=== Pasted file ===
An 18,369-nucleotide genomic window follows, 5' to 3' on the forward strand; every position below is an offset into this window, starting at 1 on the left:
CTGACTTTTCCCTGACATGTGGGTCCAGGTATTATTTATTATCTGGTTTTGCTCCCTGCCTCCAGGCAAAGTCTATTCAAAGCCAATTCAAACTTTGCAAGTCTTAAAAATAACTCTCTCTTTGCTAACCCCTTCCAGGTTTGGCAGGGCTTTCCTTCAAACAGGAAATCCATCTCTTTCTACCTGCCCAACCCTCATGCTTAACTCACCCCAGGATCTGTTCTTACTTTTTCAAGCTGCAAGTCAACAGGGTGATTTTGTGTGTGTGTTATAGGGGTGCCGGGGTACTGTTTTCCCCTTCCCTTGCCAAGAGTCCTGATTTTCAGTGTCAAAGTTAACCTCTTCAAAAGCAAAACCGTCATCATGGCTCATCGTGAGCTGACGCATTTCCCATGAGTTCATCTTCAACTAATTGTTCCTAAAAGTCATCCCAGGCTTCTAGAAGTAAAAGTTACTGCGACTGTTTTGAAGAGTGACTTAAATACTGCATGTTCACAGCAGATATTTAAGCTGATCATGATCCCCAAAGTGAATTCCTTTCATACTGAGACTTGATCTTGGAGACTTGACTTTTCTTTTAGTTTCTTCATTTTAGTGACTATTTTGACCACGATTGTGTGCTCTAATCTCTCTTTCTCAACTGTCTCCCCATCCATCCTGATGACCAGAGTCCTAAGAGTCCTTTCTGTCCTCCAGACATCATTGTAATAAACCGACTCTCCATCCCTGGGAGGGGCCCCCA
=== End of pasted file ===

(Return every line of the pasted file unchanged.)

An 18,369-nucleotide genomic window follows, 5' to 3' on the forward strand; every position below is an offset into this window, starting at 1 on the left:
CTGACTTTTCCCTGACATGTGGGTCCAGGTATTATTTATTATCTGGTTTTGCTCCCTGCCTCCAGGCAAAGTCTATTCAAAGCCAATTCAAACTTTGCAAGTCTTAAAAATAACTCTCTCTTTGCTAACCCCTTCCAGGTTTGGCAGGGCTTTCCTTCAAACAGGAAATCCATCTCTTTCTACCTGCCCAACCCTCATGCTTAACTCACCCCAGGATCTGTTCTTACTTTTTCAAGCTGCAAGTCAACAGGGTGATTTTGTGTGTGTGTTATAGGGGTGCCGGGGTACTGTTTTCCCCTTCCCTTGCCAAGAGTCCTGATTTTCAGTGTCAAAGTTAACCTCTTCAAAAGCAAAACCGTCATCATGGCTCATCGTGAGCTGACGCATTTCCCATGAGTTCATCTTCAACTAATTGTTCCTAAAAGTCATCCCAGGCTTCTAGAAGTAAAAGTTACTGCGACTGTTTTGAAGAGTGACTTAAATACTGCATGTTCACAGCAGATATTTAAGCTGATCATGATCCCCAAAGTGAATTCCTTTCATACTGAGACTTGATCTTGGAGACTTGACTTTTCTTTTAGTTTCTTCATTTTAGTGACTATTTTGACCACGATTGTGTGCTCTAATCTCTCTTTCTCAACTGTCTCCCCATCCATCCTGATGACCAGAGTCCTAAGAGTCCTTTCTGTCCTCCAGACATCATTGTAATAAACCGACTCTCCATCCCTGGGAGGGGCCCCCA